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Why is it important to share your grief story?
So let me be clear: you don’t need to share your story, but if you do, you have the choice over how much you share and with whom.
I have found working with clients time and time again that there was healing power in talking about not just what happened but also how they faced adversity and how they found hope within the dark.
Joseph Campbell’s Hero’s Story applied to grief
Joseph Campbell, an American professor of literature, found out that for thousands of years people all over the world communicated with stories having similar patterns and basic elements. He structured these patterns and elements into 12 phases, or stages, and called it “The Hero’s Journey“. These stages incorporate mechanisms that connect people on a deeper, core level.
No wonder this technique is so popular in Hollywood. You can find the 12 phases of Hero’s Journey in almost all of the movies.
Campbell’s Hero Journey Model
Without diving into too many details of those phases, the Hero’s journey can be boiled down to three essential stages:
- The departure: The Hero leaves the familiar world behind.
- The initiation: The Hero learns to navigate the unfamiliar world.
- The return: The Hero returns to the familiar world.
Let’s explore the details of the three stages:
In brief, the Hero is living in the so-called “ordinary world” when he receives a call to adventure.
Usually, the Hero is unsure of following this call — this phase is known as the “refusal of the call” — but is then helped by a mentor figure, who gives him counsel and convinces him to follow the call.
Initiation – On the road
In the initiation section, the hero enters the “special world,” where he begins facing a series of tasks until he reaches the story’s climax — the main obstacle or enemy.
Here, the hero puts into practice everything he has learned on his journey to overcome the obstacle.
Campbell talks about the hero attaining some kind of prize for his troubles — this can be a physical token or “elixir”, or just good, old-fashioned wisdom (or both).
Return – Transformation
Feeling like he is ready to go back to his world, the hero must now leave.
Once back in the ordinary world, he undergoes a personal metamorphosis to realize how his adventure has changed him as a person.
Application to grieving a loss
Many people facing loss would oppose the loss being “a call to adventure”. Nevertheless, the bereaved would probably agree with me to call grieving “a hell of a journey”.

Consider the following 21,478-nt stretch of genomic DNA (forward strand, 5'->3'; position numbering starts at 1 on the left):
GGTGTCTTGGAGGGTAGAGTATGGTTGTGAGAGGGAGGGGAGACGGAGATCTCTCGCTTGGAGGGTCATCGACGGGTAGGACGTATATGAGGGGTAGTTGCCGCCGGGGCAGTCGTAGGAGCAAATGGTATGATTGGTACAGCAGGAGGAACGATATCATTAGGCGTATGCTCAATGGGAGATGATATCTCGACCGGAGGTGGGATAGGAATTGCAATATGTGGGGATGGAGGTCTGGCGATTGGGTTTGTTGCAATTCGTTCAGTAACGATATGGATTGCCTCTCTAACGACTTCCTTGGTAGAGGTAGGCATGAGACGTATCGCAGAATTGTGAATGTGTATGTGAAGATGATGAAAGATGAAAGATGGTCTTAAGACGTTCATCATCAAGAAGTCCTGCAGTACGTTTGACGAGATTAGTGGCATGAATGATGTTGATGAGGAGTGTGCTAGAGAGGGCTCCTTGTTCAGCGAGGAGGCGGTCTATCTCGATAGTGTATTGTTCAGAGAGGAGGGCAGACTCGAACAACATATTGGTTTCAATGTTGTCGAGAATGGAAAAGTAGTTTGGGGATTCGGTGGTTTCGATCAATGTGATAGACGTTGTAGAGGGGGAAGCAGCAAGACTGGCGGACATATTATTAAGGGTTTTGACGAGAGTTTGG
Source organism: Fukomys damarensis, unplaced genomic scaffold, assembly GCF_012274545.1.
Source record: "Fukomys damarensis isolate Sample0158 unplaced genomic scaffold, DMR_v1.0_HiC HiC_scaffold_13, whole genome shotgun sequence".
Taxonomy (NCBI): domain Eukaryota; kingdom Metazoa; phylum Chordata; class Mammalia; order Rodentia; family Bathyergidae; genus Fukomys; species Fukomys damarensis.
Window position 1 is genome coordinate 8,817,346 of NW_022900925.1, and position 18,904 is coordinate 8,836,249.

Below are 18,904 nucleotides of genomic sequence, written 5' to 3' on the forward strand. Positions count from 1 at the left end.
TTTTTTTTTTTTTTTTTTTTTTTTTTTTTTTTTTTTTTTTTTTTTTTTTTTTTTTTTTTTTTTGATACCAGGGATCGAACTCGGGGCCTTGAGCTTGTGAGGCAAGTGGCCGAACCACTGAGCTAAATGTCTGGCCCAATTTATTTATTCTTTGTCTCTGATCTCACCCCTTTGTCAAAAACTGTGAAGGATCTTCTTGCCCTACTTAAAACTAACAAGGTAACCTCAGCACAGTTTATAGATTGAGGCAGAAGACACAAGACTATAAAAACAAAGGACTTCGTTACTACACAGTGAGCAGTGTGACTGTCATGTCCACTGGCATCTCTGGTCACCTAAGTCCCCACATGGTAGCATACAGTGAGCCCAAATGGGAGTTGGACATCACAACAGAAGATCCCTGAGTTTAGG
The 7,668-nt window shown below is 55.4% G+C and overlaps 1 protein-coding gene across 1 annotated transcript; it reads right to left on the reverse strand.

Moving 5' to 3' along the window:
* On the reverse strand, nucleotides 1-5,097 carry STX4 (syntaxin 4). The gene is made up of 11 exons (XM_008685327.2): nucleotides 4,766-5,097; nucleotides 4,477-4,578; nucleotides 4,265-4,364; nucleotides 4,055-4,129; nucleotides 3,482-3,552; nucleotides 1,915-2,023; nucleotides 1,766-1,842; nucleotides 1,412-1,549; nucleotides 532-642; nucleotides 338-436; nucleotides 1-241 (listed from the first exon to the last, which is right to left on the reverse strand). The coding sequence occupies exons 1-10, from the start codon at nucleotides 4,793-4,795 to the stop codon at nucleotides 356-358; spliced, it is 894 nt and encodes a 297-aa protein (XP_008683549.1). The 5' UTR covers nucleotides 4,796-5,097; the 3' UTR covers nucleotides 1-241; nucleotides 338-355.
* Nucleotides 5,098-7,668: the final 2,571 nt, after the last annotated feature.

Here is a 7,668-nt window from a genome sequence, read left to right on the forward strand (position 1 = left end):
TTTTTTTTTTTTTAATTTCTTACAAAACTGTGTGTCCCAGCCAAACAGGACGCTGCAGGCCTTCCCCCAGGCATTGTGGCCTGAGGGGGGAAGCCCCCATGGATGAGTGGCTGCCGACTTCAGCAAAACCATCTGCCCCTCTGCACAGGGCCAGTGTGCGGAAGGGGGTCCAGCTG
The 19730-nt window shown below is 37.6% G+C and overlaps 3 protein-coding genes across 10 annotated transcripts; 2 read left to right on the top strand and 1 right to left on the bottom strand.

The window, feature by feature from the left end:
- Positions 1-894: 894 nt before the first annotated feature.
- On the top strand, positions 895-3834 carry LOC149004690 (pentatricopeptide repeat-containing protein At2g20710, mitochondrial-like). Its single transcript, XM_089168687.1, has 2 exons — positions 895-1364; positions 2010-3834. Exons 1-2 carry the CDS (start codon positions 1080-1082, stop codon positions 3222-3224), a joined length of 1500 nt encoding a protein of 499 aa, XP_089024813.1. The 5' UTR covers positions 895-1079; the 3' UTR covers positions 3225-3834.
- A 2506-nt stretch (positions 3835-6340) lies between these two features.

The ordinary world: A person is living their every day, “before-loss” life, unaware of what awaits them. (Comfort Zone)
The call to adventure: The person is experiencing a loss (divorce, losing a job, the ending of a relationship, the loss of a role as a parent, etc.) and is asked to step into the unknown. The call within the context of grief may be expected, but more often it is unexpected, unwelcome, and unwanted. The individual rarely feels prepared, often caught by surprise. Regardless of the circumstance, an invitation has been made and the individual must grapple with the invitation to deal with the loss. (Stressor: Sadness, guilt, blame, helplessness, depression, anger)
Initiation – On the road
Refusal of the call: The person can’t believe what is happening to them. They feel like they are an actor in a movie. The individual must grapple with whether to accept the invitation or decline. (Denial)
Mentor: Support people, such as friends & family members, colleagues, doctors, nurses, therapists show up and help the person face the fact of the loss. (Grief Support)
Crossing the threshold: The person realizes the loss more and more, for example when attending the funeral, or seeing their ex with another new friend, etc. They are moving into their “after-the-loss” life. (Dealing with all the feelings and stages of grief, moving towards acceptance)
The ordeal: The person is dealing with grief’s pain, grief triggers and is learning to live without the person, pet, thing, or any other situation they lost. While enduring the grief journey, a powerful secret about ourselves is discovered: We can survive grief’s pain. And it almost killed us. (Self-reflection, self-knowledge, understanding of grief’s pain on a physical, mental, emotional and spiritual level)
Return – Transformation
The return: The person has experienced not just loss and the intensity of grief’s pain but also that they can survive it. They return, non in terms of getting back to the “before-loss” life or the person they were before but transformed by the experience and becoming a new person. (True acceptance, self-compassion, and integration back into life)
Teachings from Joseph Campell’s Hero’s Journey in grief
As witnessed in every hero’s journey ever told, regardless of where the challenges originate, the hero must find effective approaches and develop strategies that will aid them in their recovery.
The same applies to the bereaved hero:
- You need to find approaches that help you deal with your emotions and grief triggers
- You need to collect strategies to deal with those mentioned
- You need to apply those strategies
- The aim is to re-integrate into life, with and through the transformation of the grief journey.